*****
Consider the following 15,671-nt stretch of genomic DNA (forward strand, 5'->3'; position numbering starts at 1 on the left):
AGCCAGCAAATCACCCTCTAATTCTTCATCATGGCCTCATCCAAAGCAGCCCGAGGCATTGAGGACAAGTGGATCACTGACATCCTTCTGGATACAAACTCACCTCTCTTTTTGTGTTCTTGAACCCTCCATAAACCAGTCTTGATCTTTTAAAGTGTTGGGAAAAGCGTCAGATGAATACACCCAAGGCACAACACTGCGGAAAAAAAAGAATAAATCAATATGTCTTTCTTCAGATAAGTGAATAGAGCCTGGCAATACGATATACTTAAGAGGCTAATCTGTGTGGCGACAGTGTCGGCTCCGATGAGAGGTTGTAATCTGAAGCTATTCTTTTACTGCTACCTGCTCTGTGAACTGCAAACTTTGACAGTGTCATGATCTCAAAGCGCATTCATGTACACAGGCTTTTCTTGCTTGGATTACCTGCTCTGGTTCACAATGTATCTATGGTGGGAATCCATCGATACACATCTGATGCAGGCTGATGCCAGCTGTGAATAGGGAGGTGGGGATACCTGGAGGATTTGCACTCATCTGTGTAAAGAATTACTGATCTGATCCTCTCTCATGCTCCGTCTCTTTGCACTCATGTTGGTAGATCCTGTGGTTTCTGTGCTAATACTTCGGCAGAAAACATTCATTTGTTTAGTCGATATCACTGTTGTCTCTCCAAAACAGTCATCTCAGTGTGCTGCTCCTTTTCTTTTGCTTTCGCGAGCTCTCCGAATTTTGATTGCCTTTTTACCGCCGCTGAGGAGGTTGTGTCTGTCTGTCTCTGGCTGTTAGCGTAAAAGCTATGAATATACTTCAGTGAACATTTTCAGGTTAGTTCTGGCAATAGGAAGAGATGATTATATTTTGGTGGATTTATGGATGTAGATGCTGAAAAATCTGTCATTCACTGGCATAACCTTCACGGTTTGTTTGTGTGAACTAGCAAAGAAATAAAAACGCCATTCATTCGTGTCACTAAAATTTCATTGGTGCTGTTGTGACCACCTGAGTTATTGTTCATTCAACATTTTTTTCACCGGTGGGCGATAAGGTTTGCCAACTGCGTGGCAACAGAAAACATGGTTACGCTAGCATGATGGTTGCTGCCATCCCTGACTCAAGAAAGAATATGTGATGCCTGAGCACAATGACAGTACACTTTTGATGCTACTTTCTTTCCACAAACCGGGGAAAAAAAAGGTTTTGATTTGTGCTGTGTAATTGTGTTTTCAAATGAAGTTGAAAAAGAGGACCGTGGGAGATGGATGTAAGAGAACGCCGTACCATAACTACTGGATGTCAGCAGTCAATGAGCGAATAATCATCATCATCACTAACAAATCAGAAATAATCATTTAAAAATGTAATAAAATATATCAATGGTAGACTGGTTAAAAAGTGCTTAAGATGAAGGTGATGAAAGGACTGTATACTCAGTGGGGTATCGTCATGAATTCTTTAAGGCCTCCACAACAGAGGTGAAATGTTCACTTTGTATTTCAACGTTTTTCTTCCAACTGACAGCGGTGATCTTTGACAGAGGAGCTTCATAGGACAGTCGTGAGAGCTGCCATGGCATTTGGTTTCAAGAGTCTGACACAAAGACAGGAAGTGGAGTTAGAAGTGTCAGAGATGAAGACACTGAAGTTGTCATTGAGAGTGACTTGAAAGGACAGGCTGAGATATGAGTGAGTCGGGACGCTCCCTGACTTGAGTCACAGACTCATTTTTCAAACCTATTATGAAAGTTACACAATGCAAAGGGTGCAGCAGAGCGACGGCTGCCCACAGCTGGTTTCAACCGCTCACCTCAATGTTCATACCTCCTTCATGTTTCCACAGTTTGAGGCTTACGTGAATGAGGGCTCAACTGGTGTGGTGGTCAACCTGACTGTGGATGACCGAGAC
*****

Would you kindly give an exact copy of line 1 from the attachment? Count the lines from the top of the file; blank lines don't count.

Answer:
Consider the following 15,671-nt stretch of genomic DNA (forward strand, 5'->3'; position numbering starts at 1 on the left):